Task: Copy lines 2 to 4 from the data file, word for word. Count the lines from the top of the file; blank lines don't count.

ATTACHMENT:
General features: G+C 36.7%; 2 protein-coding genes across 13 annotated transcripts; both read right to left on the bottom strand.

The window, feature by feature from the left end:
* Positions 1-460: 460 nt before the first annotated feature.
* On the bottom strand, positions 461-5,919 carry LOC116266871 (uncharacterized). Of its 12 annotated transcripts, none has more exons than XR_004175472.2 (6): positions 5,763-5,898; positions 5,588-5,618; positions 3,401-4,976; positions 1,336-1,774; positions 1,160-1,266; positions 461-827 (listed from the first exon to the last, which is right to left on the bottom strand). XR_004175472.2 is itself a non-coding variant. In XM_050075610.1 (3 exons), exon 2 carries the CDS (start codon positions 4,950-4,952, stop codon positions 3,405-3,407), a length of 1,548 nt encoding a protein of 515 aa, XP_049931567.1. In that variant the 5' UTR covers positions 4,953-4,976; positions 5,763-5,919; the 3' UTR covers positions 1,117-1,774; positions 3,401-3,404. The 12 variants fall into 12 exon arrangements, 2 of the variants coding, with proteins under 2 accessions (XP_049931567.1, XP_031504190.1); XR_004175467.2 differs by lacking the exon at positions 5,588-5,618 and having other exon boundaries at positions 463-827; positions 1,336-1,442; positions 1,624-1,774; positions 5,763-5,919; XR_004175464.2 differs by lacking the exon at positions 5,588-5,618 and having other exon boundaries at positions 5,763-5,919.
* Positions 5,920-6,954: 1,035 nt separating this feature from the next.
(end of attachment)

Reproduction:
The window, feature by feature from the left end:
* Positions 1-460: 460 nt before the first annotated feature.
* On the bottom strand, positions 461-5,919 carry LOC116266871 (uncharacterized). Of its 12 annotated transcripts, none has more exons than XR_004175472.2 (6): positions 5,763-5,898; positions 5,588-5,618; positions 3,401-4,976; positions 1,336-1,774; positions 1,160-1,266; positions 461-827 (listed from the first exon to the last, which is right to left on the bottom strand). XR_004175472.2 is itself a non-coding variant. In XM_050075610.1 (3 exons), exon 2 carries the CDS (start codon positions 4,950-4,952, stop codon positions 3,405-3,407), a length of 1,548 nt encoding a protein of 515 aa, XP_049931567.1. In that variant the 5' UTR covers positions 4,953-4,976; positions 5,763-5,919; the 3' UTR covers positions 1,117-1,774; positions 3,401-3,404. The 12 variants fall into 12 exon arrangements, 2 of the variants coding, with proteins under 2 accessions (XP_049931567.1, XP_031504190.1); XR_004175467.2 differs by lacking the exon at positions 5,588-5,618 and having other exon boundaries at positions 463-827; positions 1,336-1,442; positions 1,624-1,774; positions 5,763-5,919; XR_004175464.2 differs by lacking the exon at positions 5,588-5,618 and having other exon boundaries at positions 5,763-5,919.